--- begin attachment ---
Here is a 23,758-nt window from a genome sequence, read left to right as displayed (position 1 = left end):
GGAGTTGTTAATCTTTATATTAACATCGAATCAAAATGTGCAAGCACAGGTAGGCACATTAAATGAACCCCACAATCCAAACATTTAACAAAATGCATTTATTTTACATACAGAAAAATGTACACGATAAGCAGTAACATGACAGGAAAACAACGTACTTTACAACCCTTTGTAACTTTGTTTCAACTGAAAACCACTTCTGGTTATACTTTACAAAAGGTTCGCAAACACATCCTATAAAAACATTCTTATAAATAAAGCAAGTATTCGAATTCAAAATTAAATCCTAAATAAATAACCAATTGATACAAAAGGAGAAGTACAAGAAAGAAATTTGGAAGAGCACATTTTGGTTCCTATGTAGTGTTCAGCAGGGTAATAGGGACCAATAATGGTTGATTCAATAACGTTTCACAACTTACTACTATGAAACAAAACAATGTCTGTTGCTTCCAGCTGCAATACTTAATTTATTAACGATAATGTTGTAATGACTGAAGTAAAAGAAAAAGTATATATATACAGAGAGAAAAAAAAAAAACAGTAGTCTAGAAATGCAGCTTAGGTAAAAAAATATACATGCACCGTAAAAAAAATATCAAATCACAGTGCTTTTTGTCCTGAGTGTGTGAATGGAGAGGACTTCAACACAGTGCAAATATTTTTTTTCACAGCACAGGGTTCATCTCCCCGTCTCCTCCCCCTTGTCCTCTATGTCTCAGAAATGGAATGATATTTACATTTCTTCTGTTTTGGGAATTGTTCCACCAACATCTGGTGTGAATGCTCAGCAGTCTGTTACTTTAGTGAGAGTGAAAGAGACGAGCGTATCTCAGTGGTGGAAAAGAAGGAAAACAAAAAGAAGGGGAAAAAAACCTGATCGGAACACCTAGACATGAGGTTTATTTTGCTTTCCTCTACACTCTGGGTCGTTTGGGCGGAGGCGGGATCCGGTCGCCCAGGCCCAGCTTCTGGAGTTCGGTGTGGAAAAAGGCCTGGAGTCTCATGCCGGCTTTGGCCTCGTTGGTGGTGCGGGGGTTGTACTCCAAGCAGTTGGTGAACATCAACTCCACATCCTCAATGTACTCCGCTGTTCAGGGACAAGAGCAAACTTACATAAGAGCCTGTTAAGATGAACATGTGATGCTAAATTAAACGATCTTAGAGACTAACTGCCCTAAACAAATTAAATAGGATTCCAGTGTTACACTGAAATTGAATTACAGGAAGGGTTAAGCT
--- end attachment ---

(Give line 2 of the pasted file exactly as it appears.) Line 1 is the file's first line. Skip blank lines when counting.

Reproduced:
GGAGTTGTTAATCTTTATATTAACATCGAATCAAAATGTGCAAGCACAGGTAGGCACATTAAATGAACCCCACAATCCAAACATTTAACAAAATGCATTTATTTTACATACAGAAAAATGTACACGATAAGCAGTAACATGACAGGAAAACAACGTACTTTACAACCCTTTGTAACTTTGTTTCAACTGAAAACCACTTCTGGTTATACTTTACAAAAGGTTCGCAAACACATCCTATAAAAACATTCTTATAAATAAAGCAAGTATTCGAATTCAAAATTAAATCCTAAATAAATAACCAATTGATACAAAAGGAGAAGTACAAGAAAGAAATTTGGAAGAGCACATTTTGGTTCCTATGTAGTGTTCAGCAGGGTAATAGGGACCAATAATGGTTGATTCAATAACGTTTCACAACTTACTACTATGAAACAAAACAATGTCTGTTGCTTCCAGCTGCAATACTTAATTTATTAACGATAATGTTGTAATGACTGAAGTAAAAGAAAAAGTATATATATACAGAGAGAAAAAAAAAAAACAGTAGTCTAGAAATGCAGCTTAGGTAAAAAAATATACATGCACCGTAAAAAAAATATCAAATCACAGTGCTTTTTGTCCTGAGTGTGTGAATGGAGAGGACTTCAACACAGTGCAAATATTTTTTTTCACAGCACAGGGTTCATCTCCCCGTCTCCTCCCCCTTGTCCTCTATGTCTCAGAAATGGAATGATATTTACATTTCTTCTGTTTTGGGAATTGTTCCACCAACATCTGGTGTGAATGCTCAGCAGTCTGTTACTTTAGTGAGAGTGAAAGAGACGAGCGTATCTCAGTGGTGGAAAAGAAGGAAAACAAAAAGAAGGGGAAAAAAACCTGATCGGAACACCTAGACATGAGGTTTATTTTGCTTTCCTCTACACTCTGGGTCGTTTGGGCGGAGGCGGGATCCGGTCGCCCAGGCCCAGCTTCTGGAGTTCGGTGTGGAAAAAGGCCTGGAGTCTCATGCCGGCTTTGGCCTCGTTGGTGGTGCGGGGGTTGTACTCCAAGCAGTTGGTGAACATCAACTCCACATCCTCAATGTACTCCGCTGTTCAGGGACAAGAGCAAACTTACATAAGAGCCTGTTAAGATGAACATGTGATGCTAAATTAAACGATCTTAGAGACTAACTGCCCTAAACAAATTAAATAGGATTCCAGTGTTACACTGAAATTGAATTACAGGAAGGGTTAAGCT